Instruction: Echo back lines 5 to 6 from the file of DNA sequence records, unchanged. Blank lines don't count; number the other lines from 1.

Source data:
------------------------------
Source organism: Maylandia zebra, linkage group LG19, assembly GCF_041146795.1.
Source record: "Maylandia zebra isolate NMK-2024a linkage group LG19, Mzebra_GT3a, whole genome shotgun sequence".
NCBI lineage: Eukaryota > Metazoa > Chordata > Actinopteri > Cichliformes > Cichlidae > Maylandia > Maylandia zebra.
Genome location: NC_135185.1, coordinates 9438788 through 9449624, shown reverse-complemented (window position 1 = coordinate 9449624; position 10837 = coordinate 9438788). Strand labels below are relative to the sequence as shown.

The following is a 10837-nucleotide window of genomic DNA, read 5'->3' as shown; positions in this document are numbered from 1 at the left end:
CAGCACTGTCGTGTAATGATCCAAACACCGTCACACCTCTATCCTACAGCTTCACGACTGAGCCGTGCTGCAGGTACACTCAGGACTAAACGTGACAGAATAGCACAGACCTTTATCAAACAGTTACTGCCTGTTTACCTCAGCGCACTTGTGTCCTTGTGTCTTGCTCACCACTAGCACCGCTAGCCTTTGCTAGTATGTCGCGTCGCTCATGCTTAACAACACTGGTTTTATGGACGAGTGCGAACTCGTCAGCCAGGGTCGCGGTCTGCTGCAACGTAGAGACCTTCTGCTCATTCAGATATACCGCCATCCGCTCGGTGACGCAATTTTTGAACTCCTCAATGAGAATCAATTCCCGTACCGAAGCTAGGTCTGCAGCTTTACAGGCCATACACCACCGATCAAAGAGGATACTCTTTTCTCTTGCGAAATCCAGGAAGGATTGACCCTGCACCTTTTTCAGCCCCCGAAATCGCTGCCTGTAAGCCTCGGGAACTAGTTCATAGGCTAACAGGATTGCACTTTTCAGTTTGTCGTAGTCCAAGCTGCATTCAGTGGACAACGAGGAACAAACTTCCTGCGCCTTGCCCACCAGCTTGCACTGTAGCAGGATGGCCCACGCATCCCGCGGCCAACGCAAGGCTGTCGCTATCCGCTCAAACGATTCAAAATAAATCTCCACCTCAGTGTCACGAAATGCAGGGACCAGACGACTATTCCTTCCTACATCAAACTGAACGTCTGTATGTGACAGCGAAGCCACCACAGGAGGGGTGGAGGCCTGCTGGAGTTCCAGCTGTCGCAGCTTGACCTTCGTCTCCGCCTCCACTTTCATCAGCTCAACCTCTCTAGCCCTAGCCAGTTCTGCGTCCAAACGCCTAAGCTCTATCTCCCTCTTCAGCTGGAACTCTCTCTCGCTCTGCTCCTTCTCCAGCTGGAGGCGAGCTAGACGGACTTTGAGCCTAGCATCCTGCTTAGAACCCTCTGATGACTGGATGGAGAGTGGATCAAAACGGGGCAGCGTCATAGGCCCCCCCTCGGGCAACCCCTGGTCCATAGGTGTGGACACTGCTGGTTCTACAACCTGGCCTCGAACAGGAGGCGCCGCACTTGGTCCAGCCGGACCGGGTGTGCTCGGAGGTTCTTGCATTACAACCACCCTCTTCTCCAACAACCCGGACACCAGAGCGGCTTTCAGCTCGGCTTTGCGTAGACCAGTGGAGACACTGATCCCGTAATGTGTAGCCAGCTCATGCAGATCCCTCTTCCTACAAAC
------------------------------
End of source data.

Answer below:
The following is a 10837-nucleotide window of genomic DNA, read 5'->3' as shown; positions in this document are numbered from 1 at the left end:
CAGCACTGTCGTGTAATGATCCAAACACCGTCACACCTCTATCCTACAGCTTCACGACTGAGCCGTGCTGCAGGTACACTCAGGACTAAACGTGACAGAATAGCACAGACCTTTATCAAACAGTTACTGCCTGTTTACCTCAGCGCACTTGTGTCCTTGTGTCTTGCTCACCACTAGCACCGCTAGCCTTTGCTAGTATGTCGCGTCGCTCATGCTTAACAACACTGGTTTTATGGACGAGTGCGAACTCGTCAGCCAGGGTCGCGGTCTGCTGCAACGTAGAGACCTTCTGCTCATTCAGATATACCGCCATCCGCTCGGTGACGCAATTTTTGAACTCCTCAATGAGAATCAATTCCCGTACCGAAGCTAGGTCTGCAGCTTTACAGGCCATACACCACCGATCAAAGAGGATACTCTTTTCTCTTGCGAAATCCAGGAAGGATTGACCCTGCACCTTTTTCAGCCCCCGAAATCGCTGCCTGTAAGCCTCGGGAACTAGTTCATAGGCTAACAGGATTGCACTTTTCAGTTTGTCGTAGTCCAAGCTGCATTCAGTGGACAACGAGGAACAAACTTCCTGCGCCTTGCCCACCAGCTTGCACTGTAGCAGGATGGCCCACGCATCCCGCGGCCAACGCAAGGCTGTCGCTATCCGCTCAAACGATTCAAAATAAATCTCCACCTCAGTGTCACGAAATGCAGGGACCAGACGACTATTCCTTCCTACATCAAACTGAACGTCTGTATGTGACAGCGAAGCCACCACAGGAGGGGTGGAGGCCTGCTGGAGTTCCAGCTGTCGCAGCTTGACCTTCGTCTCCGCCTCCACTTTCATCAGCTCAACCTCTCTAGCCCTAGCCAGTTCTGCGTCCAAACGCCTAAGCTCTATCTCCCTCTTCAGCTGGAACTCTCTCTCGCTCTGCTCCTTCTCCAGCTGGAGGCGAGCTAGACGGACTTTGAGCCTAGCATCCTGCTTAGAACCCTCTGATGACTGGATGGAGAGTGGATCAAAACGGGGCAGCGTCATAGGCCCCCCCTCGGGCAACCCCTGGTCCATAGGTGTGGACACTGCTGGTTCTACAACCTGGCCTCGAACAGGAGGCGCCGCACTTGGTCCAGCCGGACCGGGTGTGCTCGGAGGTTCTTGCATTACAACCACCCTCTTCTCCAACAACCCGGACACCAGAGCGGCTTTCAGCTCGGCTTTGCGTAGACCAGTGGAGACACTGATCCCGTAATGTGTAGCCAGCTCATGCAGATCCCTCTTCCTACAAAC